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  #21  
Old July 21st, 2015, 04:45 PM
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Jason England
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Do your hoses pressurize? If they don't then the filler cap is probably faulty.

The cooling system is much more efficient under pressure and can lead to the symptoms you describe.
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  #22  
Old July 21st, 2015, 04:54 PM
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Originally Posted by leastonce View Post
Do your hoses pressurize? If they don't then the filler cap is probably faulty. The cooling system is much more efficient under pressure and can lead to the symptoms you describe.
what exactly am I feeling for? Firmness of the hoses? I'm a newb with this stuff..
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  #23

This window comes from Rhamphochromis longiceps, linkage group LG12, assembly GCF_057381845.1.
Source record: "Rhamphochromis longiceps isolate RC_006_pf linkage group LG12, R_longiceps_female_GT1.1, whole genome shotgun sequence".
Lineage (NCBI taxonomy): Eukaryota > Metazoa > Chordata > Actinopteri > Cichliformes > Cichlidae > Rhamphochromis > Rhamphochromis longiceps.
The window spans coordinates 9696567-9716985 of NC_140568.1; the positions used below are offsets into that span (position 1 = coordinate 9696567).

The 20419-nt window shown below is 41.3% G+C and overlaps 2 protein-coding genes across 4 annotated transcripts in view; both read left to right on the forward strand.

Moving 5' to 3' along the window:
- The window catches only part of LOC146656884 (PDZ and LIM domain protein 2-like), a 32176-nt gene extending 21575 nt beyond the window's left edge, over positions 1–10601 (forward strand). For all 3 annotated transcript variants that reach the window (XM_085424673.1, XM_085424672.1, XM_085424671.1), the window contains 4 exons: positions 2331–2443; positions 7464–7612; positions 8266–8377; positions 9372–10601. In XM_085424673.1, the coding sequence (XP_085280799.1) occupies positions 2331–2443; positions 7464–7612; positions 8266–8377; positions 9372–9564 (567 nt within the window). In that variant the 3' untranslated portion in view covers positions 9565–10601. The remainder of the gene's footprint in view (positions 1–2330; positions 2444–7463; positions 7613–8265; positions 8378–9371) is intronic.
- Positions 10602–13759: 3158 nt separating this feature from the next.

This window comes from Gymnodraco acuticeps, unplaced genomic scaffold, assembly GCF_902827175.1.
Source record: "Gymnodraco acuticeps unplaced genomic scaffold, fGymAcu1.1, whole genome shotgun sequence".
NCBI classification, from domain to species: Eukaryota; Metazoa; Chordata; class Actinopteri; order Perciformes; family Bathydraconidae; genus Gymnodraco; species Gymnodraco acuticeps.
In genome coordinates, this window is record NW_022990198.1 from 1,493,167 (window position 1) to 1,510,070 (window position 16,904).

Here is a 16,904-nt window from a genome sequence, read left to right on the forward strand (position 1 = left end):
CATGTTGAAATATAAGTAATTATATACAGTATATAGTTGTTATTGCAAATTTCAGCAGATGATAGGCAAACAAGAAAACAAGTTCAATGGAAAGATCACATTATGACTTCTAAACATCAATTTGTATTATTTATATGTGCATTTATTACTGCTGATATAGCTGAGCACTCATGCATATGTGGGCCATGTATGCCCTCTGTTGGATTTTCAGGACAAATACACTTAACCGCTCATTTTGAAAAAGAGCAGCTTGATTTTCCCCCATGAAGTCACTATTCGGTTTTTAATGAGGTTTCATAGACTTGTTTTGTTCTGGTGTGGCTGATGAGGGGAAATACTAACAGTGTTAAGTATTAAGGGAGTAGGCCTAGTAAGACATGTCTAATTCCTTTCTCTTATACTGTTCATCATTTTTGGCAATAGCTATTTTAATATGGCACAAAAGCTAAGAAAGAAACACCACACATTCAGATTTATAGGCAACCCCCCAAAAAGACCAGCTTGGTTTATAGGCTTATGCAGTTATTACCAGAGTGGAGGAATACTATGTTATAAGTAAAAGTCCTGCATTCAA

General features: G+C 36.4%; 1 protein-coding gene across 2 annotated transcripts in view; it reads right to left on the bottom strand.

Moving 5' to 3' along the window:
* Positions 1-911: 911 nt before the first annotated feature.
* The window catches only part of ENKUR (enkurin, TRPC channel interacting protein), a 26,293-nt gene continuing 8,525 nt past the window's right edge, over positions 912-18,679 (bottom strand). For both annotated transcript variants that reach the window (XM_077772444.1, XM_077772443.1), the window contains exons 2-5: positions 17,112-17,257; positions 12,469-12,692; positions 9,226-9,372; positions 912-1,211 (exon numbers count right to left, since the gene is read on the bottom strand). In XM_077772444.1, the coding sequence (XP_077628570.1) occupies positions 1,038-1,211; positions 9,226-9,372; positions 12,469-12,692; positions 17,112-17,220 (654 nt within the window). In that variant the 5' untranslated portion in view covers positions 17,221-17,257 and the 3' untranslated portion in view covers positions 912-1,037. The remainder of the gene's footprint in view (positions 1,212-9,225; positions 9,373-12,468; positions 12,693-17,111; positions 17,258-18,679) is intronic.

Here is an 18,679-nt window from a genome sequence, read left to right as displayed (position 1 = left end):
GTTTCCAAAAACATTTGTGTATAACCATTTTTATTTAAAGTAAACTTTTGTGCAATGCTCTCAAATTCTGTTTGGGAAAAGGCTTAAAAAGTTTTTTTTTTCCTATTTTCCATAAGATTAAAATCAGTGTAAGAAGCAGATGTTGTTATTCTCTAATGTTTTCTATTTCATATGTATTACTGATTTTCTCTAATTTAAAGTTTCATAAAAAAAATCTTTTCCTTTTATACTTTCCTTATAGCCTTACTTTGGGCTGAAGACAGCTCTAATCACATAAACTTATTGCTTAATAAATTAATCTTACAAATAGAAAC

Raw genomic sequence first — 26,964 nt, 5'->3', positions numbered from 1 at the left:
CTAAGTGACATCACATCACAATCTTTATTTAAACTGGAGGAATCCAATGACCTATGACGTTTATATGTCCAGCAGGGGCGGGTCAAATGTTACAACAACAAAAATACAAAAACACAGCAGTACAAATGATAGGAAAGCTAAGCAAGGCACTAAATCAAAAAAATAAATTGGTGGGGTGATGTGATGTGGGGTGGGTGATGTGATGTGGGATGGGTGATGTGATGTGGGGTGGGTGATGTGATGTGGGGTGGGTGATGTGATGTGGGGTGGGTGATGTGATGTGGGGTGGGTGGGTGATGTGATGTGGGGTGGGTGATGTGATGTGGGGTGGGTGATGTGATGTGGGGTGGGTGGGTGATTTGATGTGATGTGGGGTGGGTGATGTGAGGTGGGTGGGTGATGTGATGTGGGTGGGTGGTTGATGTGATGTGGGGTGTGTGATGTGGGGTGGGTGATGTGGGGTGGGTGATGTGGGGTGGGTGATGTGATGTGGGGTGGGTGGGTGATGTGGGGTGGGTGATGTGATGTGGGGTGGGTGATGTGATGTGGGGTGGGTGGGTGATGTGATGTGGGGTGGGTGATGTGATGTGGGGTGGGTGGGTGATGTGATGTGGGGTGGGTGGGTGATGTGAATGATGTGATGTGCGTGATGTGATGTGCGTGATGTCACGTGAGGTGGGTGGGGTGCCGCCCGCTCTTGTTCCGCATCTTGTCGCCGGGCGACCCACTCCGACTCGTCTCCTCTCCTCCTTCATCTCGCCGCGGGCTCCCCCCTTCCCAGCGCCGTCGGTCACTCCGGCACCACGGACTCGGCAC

Old July 21st, 2015, 05:04 PM
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Basic question but what is the actual safe temp? My old truck never had an actual number. Perhaps it was better that way.
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  #24  
Old July 21st, 2015, 06:03 PM
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Originally Posted by Ai91 View Post
what exactly am I feeling for? Firmness of the hoses? I'm a newb with this stuff..
Check when engine is cold. Grab the top black hose and squeeze it. Then run it up to temp and it should be firm ... Not hard but definitely noticeably firmer than when cold.
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  #25  
Old July 21st, 2015, 06:07 PM
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Quote:
Originally Posted by Rocky View Post
Basic question but what is the actual safe temp? My old truck never had an actual number. Perhaps it was better that way.
I think that one of the dangers is messing with the viscosity of the oil ...
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  #26  
Old July 21st, 2015, 07:28 PM
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Originally Posted by leastonce View Post
Check when engine is cold. Grab the top black hose and squeeze it. Then run it up to temp and it should be firm ... Not hard but definitely noticeably firmer than when cold.
just went for a quick ride and got it up to temp. Ran the ac and the temp gauge went to about 3/4 pulled over and squeezed the hose it was firm. As the car was sitting the temp gauge went almost in the red then went back down to a little more than 3/4..